From his first films in the 1960s, Wiseman has created an important body of work documenting everyday life in the United States across a broad spectrum of economic and social institutions. Through the images his films provide, viewers are invited to reexamine themselves, their experiences, and their relationship to their society.

An interview with Wiseman about the making of High School appears in Alan Rosenthal, The New Documentary in Action: A Casebook in Film Making (1971). Liz Ellsworth provides a shot-by-shot description of Wiseman's early films in Frederick Wiseman:A Guide to References and Resources (1979). Thomas W. Benson and Carolyn Anderson detail the legal and ethical issues surrounding Titicut Follies and other Wiseman films in Reality Fictions: The Films of Frederick Wiseman (1989). Voyages of Discovery: The Cinema of Frederick Wiseman (1992), by Barry Keith Grant, is a useful critical analysis of Wiseman's films. The films are available through Zipporah Films, One Richdale Avenue, Unit 4, Cambridge, Massachusetts 02140.

Lucy A. Liggett

Wiseman, Frederick 1930–

views updated May 14 2018

Wiseman, Frederick 1930–


Born January 1, 1930, in Boston, MA; son of Jacob Leo and Gertrude Leah (maiden name, Kotzen) Wiseman; married Zipporah Batshaw, May 29, 1955; children: David B, Eric T. Education: Williams College, B.A., 1951; Yale University School of Law, LL.B., 1954; also attended University of Paris.


Office—Zipporah Films, 1 Richdale Ave., Unit Four, Cambridge, MA 02140-2610. Agent—Patrick Herold, International Creative Management, 10250 Constellation Way, 9th Floor, Los Angeles, CA 90067.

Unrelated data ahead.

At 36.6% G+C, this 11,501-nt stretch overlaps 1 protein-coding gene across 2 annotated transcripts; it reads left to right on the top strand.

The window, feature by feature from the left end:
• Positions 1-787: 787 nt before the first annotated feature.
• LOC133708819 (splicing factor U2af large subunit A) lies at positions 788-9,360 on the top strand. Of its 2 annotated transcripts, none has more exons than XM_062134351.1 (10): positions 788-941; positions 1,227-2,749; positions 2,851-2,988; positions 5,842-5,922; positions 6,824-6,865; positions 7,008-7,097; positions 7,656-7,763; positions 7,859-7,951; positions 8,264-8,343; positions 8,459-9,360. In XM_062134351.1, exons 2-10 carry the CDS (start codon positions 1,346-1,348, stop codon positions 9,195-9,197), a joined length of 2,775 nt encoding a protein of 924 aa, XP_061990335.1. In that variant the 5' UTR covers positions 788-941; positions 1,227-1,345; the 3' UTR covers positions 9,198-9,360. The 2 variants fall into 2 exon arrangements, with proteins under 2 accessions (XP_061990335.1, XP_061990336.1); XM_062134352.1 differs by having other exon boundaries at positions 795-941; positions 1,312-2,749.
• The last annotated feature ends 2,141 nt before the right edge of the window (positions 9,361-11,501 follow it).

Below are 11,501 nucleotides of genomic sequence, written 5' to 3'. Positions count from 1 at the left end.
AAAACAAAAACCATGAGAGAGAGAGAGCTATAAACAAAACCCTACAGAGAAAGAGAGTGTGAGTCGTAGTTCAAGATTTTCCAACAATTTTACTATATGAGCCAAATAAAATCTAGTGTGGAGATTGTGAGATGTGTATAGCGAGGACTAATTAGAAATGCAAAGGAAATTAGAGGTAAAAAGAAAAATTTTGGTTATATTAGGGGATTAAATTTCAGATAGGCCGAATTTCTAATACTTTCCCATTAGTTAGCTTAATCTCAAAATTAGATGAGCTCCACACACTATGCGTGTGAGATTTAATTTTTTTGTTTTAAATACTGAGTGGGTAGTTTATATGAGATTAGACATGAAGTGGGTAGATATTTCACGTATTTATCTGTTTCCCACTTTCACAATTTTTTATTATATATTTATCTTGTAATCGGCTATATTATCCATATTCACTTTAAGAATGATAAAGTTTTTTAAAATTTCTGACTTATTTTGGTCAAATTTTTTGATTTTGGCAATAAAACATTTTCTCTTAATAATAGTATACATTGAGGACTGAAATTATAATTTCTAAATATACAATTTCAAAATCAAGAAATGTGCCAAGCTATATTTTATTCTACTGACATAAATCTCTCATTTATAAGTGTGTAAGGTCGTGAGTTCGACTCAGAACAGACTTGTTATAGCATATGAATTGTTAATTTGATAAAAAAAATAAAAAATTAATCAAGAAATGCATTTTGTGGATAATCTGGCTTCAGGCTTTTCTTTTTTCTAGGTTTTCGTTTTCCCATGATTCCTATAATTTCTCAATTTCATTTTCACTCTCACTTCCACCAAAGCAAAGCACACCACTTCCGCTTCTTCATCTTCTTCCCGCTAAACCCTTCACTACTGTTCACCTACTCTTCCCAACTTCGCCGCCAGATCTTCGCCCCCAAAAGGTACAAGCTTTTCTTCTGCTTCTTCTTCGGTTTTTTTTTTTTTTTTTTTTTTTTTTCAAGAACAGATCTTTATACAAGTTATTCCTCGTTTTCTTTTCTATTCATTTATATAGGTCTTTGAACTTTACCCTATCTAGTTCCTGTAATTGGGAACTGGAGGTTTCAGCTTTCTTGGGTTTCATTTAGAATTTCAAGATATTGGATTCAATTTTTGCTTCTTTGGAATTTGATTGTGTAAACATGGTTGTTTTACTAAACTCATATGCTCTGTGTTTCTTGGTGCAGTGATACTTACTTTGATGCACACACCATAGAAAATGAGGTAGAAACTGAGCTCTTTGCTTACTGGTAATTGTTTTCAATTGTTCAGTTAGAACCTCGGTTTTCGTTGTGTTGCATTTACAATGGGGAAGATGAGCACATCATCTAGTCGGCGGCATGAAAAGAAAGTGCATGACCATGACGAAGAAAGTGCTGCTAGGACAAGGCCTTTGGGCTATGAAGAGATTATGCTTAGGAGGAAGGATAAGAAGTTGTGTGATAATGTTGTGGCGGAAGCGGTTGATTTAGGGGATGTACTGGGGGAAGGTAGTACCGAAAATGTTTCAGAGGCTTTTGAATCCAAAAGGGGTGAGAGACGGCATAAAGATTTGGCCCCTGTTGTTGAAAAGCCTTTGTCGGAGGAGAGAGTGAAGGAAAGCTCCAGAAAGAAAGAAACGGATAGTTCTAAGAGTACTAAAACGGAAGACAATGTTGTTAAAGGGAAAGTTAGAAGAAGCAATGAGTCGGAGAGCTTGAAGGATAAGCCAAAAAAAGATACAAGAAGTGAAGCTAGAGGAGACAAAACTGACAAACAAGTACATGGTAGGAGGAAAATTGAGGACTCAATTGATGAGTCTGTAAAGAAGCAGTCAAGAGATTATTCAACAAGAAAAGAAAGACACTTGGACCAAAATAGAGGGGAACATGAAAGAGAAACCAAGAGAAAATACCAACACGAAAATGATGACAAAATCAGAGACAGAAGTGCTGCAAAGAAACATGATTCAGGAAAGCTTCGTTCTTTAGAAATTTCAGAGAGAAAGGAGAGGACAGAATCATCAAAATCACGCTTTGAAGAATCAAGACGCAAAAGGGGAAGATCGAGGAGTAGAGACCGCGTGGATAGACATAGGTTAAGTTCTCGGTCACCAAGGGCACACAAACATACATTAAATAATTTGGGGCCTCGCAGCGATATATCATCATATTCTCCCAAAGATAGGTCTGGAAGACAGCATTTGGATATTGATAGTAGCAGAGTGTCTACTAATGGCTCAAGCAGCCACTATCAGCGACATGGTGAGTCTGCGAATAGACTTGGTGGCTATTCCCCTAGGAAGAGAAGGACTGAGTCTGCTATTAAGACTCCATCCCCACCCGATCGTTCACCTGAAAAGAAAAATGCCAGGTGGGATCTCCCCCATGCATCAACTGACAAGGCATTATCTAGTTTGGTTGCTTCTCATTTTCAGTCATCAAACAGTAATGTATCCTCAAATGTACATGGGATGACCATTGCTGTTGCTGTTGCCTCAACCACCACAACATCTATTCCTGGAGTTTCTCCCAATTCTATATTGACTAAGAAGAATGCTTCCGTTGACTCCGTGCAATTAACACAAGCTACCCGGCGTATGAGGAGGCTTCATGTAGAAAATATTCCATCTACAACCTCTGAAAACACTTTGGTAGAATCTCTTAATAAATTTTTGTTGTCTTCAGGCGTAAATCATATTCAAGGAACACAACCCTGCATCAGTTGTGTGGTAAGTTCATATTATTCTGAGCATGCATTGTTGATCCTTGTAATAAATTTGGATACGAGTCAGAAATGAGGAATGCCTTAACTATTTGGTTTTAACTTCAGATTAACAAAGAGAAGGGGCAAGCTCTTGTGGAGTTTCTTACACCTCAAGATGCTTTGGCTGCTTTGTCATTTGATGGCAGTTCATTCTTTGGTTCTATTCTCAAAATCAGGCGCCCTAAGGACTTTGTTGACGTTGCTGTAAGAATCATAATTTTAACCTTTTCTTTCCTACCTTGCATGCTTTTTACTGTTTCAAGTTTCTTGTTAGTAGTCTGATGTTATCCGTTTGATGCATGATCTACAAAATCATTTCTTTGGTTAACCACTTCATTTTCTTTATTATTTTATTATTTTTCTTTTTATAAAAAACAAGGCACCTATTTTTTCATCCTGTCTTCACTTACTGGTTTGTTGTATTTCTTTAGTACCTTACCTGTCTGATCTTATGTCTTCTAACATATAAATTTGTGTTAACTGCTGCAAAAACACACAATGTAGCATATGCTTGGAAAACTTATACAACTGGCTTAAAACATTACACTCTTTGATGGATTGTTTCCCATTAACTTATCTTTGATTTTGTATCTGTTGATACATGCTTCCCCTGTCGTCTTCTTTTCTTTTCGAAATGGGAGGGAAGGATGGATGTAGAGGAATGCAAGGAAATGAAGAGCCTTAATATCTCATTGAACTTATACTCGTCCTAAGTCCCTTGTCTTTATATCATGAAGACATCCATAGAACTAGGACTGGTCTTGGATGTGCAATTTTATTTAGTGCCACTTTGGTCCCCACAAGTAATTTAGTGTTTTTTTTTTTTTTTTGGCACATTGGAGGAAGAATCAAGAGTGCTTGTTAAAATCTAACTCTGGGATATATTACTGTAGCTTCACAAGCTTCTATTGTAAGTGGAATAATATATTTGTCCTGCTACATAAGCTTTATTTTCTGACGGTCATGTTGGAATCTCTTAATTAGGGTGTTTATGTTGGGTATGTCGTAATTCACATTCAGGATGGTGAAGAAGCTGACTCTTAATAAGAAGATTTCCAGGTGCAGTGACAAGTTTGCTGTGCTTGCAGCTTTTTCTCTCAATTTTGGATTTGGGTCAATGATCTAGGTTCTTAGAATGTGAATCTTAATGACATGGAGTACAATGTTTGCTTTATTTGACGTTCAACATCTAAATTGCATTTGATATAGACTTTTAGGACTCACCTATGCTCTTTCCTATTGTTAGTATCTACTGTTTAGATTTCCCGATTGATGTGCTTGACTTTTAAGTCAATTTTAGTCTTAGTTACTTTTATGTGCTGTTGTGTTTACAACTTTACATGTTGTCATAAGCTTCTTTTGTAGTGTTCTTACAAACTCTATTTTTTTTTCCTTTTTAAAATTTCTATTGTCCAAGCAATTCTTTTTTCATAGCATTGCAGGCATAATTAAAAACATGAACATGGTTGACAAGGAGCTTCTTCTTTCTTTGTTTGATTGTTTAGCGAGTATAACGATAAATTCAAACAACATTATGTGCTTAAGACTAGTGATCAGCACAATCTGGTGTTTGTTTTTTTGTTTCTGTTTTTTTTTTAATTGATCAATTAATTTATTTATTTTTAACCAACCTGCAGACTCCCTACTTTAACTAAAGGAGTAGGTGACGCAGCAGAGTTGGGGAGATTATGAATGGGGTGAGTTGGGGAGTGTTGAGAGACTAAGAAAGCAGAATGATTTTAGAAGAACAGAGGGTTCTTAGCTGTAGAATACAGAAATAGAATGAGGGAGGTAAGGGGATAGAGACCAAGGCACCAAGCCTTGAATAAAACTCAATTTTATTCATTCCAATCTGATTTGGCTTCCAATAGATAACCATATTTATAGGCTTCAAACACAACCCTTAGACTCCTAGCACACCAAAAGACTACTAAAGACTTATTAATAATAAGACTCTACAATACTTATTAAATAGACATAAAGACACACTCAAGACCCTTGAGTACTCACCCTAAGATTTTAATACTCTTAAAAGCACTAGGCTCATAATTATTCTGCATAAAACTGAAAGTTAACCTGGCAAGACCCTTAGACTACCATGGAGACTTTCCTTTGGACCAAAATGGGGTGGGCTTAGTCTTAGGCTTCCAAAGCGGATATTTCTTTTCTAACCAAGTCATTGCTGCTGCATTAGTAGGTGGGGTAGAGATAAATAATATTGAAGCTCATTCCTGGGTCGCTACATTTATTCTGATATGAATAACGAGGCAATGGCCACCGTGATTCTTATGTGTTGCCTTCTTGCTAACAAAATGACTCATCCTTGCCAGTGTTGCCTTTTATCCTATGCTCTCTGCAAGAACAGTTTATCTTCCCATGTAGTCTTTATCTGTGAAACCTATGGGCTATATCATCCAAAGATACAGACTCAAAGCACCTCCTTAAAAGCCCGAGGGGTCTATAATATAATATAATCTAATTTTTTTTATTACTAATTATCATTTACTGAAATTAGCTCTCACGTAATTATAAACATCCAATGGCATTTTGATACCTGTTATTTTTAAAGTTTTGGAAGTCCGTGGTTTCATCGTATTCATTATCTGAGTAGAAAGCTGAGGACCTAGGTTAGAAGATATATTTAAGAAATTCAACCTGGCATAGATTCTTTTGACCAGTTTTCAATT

Director, producer, film editor, and sound editor. Zipporah Films, Cambridge, MA, founder, general manager, and documentary filmmaker, 1970—. American Museum of Natural History, member of advisory committee for Margaret Mead Film Festival, 1992—; Human Rights Watch International Film Festival, member of festival committee, 1994—; New York Documentary Festival, member of advisory board, 1997—. John F. Kennedy Center for the Performing Arts, member of artistic board for American National Theatre, 1985; Harvard University, member of honorary advisory committee for American Repertory Theatre, 1986—; Theatre for a New Audience, member of artistic council and board of directors, 1998—. Worked as a lawyer in Paris, 1956-58; Boston University, Boston, MA, lecturer in law, 1958-61; Brandeis University, Waltham, MA, research associate in sociology, 1962-66; visiting lecturer at other universities. Military service: U.S. Army, 1955-56.


International Documentary Association (member of board of directors, 1986—), Academy of Television Arts and Sciences (fellow), American Academy of Arts and Sciences (fellow), American Academy of Arts and Letters (honorary member), Organization for Social and Technological Innovation, Les Amis du Cinema du Reel Association (honorary member), Massachusetts Bar Association.

Awards, Honors: